#define K_MIN_POS 0
#define K_MAX_POS 360

#define MIN_SOFTWARE_ENDSTOPS  // but no sub-values like MIN_SOFTWARE_ENDSTOP_X
#define MAX_SOFTWARE_ENDSTOPS  // but no sub-values like MAX_SOFTWARE_ENDSTOP_X

#define EEPROM_SETTINGS // save important data to EEPROM


#define REPRAP_DISCOUNT_SMART_CONTROLLER // or your favorite flavor here

#define NUM_SERVOS 1 // for the gripper

Flash your board

Press the Compile button (1) to check for errors. Press the Upload button (2) to send it to your connected device. Press the Connect button (3) to open a serial monitor and check that your device says it is now a Marlin device. If all goes well, you’re ready to rock!

Test your new device

Even before your board is installed in an arm you should be able to home it with G28 and move it with G0/G1. Remember: every bug is just a test you didn’t run!

Final thoughts

Now that you have a 3D printer board setup to run Marlin, it should be able to receive angle values as gcode. Each set is one forward kinematic pose of the arm. Moving between two poses will send the arm in curving arcs. Lots of poses close together will create the look of straight lines. Planning all those poses is easy for apps like Robot Overlord. That’s why I wrote it!

Got more questions? Something out of date in this post? Join us on Discord.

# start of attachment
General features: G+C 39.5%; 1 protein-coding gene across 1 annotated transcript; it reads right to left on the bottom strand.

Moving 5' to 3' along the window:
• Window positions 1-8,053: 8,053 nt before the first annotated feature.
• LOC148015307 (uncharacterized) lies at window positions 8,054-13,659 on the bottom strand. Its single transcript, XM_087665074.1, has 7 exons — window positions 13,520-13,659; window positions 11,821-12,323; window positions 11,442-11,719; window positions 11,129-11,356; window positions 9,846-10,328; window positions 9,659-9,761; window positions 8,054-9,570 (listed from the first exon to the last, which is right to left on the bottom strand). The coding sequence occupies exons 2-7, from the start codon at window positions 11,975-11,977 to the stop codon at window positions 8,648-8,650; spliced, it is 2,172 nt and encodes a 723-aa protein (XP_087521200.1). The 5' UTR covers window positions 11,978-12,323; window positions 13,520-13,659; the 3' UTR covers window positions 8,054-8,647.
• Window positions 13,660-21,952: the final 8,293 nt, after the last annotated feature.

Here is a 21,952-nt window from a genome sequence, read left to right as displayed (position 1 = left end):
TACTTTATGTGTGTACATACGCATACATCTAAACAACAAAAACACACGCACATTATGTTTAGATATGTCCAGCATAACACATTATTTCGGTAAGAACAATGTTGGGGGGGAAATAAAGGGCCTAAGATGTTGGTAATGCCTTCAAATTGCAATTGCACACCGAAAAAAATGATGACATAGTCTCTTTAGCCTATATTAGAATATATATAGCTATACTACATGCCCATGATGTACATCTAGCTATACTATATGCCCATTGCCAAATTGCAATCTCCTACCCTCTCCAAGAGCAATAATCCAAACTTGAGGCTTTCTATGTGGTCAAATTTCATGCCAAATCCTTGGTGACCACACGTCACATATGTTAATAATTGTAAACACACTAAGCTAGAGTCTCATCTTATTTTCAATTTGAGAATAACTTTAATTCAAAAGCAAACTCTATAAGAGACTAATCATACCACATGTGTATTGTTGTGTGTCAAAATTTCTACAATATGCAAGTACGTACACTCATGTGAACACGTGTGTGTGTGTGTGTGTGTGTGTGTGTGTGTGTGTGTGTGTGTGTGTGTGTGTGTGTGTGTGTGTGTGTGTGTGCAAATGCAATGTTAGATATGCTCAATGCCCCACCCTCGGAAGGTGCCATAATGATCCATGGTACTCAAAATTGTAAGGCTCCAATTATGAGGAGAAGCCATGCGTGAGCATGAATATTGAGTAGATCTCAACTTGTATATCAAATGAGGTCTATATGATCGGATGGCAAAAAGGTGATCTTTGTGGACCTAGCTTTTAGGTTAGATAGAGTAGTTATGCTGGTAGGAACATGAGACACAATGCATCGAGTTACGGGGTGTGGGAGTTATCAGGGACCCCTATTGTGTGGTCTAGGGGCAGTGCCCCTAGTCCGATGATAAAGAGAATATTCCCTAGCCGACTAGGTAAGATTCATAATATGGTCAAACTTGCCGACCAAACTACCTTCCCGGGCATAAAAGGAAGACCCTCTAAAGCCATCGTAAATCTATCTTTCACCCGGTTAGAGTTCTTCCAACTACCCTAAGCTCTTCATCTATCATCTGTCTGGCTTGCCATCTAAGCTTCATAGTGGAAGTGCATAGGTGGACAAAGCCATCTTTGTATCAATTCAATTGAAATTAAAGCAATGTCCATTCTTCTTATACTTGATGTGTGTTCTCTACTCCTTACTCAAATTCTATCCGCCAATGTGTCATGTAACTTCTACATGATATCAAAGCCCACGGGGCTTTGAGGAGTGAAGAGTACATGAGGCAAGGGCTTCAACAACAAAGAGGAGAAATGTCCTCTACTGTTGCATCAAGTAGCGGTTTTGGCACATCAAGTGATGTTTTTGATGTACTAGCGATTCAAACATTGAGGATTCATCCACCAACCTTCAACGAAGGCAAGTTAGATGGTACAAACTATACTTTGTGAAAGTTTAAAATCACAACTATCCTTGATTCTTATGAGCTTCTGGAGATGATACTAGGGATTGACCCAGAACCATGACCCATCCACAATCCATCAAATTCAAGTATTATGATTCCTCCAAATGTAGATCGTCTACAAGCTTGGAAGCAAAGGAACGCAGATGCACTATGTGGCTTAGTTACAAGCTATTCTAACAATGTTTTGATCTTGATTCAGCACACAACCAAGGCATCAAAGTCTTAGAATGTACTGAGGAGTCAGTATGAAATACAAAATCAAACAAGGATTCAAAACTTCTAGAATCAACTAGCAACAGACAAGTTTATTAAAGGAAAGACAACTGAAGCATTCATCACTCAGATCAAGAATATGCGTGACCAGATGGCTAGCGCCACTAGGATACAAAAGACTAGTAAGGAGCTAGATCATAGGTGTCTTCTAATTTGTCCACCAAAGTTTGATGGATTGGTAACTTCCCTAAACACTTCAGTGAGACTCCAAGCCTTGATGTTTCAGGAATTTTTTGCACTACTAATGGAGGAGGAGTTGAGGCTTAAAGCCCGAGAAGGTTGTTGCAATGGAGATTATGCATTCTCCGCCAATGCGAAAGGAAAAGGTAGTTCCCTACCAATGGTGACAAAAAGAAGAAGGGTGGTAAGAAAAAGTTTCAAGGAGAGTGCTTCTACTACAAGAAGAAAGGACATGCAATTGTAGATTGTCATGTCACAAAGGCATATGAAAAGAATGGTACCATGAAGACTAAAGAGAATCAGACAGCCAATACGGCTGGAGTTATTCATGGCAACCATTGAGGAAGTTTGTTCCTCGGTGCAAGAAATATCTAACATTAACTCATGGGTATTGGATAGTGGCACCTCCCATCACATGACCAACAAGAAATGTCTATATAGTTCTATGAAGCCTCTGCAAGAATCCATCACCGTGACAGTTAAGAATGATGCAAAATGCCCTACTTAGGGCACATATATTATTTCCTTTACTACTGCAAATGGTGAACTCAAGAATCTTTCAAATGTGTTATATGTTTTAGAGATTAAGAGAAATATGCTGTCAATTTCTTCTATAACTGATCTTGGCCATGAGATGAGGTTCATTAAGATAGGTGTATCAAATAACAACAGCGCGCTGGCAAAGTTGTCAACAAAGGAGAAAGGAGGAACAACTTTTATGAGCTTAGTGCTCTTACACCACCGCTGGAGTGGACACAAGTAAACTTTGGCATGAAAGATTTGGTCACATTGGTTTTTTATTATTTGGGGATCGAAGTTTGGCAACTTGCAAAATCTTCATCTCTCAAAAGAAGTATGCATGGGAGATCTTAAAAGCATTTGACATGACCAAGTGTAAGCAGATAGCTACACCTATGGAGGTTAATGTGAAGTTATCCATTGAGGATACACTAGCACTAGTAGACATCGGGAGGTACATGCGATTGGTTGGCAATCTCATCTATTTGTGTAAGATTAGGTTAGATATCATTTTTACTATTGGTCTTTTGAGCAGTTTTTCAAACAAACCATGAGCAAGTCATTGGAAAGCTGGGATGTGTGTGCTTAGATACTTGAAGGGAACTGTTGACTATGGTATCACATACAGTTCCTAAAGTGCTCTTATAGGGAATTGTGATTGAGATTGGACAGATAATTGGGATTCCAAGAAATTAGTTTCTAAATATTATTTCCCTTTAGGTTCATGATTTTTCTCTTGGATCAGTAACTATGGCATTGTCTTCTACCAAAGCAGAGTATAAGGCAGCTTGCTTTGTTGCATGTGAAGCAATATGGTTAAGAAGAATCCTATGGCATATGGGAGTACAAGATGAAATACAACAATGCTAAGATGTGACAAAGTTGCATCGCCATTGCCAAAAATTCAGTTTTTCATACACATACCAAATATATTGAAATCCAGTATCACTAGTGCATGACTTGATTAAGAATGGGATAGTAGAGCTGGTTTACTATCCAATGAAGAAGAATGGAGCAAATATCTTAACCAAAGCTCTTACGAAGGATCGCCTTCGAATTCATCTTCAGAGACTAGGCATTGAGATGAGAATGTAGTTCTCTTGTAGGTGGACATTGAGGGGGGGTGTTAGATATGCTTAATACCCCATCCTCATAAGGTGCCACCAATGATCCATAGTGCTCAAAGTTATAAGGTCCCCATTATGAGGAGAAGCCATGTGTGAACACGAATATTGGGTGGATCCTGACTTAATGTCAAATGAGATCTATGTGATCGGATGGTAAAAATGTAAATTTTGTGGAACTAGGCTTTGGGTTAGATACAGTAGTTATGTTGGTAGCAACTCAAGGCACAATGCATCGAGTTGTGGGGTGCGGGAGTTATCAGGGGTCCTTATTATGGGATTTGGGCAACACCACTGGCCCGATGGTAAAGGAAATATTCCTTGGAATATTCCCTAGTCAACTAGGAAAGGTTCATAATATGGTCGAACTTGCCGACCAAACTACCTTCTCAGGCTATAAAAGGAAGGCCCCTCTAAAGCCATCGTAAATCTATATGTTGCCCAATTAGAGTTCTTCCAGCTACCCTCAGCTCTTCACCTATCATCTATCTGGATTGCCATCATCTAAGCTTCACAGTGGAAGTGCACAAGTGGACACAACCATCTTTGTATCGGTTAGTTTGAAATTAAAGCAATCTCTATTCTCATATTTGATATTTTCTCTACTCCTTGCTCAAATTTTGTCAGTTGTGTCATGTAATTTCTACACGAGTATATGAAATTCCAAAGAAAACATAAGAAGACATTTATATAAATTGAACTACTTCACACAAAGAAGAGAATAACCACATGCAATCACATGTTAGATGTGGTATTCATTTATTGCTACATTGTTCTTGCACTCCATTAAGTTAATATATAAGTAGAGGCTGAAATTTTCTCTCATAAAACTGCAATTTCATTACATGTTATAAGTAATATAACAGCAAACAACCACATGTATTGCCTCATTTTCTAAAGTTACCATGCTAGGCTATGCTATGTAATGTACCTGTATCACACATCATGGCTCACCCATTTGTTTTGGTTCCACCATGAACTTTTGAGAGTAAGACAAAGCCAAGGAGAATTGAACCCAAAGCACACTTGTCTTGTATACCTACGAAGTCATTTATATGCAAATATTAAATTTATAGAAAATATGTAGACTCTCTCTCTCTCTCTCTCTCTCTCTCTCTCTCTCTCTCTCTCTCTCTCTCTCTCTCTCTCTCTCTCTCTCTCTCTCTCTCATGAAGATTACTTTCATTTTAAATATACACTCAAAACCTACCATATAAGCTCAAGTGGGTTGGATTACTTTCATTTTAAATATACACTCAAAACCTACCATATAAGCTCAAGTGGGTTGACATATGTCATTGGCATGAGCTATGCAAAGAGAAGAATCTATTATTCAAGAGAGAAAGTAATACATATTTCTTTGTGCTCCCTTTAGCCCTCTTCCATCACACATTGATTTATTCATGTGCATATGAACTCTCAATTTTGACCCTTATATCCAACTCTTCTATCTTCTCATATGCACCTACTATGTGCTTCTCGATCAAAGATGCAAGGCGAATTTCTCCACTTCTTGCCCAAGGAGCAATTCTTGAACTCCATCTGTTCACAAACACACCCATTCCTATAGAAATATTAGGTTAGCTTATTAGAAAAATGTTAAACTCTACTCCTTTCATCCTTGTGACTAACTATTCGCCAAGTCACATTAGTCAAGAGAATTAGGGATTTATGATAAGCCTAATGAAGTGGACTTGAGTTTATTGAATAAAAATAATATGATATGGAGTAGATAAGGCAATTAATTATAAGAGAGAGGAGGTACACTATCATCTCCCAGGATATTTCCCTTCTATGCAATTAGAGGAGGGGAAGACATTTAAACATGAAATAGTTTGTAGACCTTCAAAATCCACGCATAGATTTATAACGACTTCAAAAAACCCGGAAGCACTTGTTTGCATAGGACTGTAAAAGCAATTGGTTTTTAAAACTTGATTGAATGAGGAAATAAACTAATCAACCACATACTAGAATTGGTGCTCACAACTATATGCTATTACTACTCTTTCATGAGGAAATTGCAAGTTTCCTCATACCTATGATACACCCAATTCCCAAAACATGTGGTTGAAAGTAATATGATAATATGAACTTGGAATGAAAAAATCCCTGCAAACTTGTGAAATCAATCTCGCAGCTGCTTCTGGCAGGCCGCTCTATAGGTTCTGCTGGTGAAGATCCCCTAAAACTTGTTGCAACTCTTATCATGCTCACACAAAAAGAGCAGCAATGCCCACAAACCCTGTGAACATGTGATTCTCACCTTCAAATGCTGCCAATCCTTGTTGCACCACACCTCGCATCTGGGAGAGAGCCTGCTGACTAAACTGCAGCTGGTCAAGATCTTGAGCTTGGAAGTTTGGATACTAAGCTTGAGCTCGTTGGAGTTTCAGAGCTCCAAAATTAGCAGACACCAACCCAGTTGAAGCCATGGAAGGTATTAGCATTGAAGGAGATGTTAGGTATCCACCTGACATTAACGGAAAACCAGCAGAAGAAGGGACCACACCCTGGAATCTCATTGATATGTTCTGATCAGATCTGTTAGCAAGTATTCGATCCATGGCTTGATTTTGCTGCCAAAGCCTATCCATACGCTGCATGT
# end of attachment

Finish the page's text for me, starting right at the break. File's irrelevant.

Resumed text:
News Robot Arm

DaisyDriver 2.0

The Sixi 3 robot arm is the result of many years of study and research. I’m trying to build my dream machine that avoids every problem discovered in my previous robot arms. My short list of desirable things include:

  • Easy manufacturing = use less unique parts = use repeating components.
  • Easy maintenance = daisy chain components.
  • Safer = no loose wires, always know where the arm is, responsive behaviour. (safety third!)

To that end I’m on my second attempt to design and program the board of my needs. Here’s where I’m at today, December 31, 2022. Read on for all the details.

Makelangelo News Robot Arm

Friday Facts 1: Sixi 3 update

This week I worked on the Sixi 3 arm quite a lot.


Monday, I made a new tool to talk to my robots. Arduino Serial monitor is all well and good but I needed more features and some color coding.

Sixi 3

Tuesday I tackled a problem with the base of the robot. When I designed the first version it seemed fine! Then I tried to drive it while in a Zoom meeting for the Vancouver Robotics Club and discovered that at the right spot the base and the J1 actuator collide.

Whoops. So I designed and 3D printed a new base…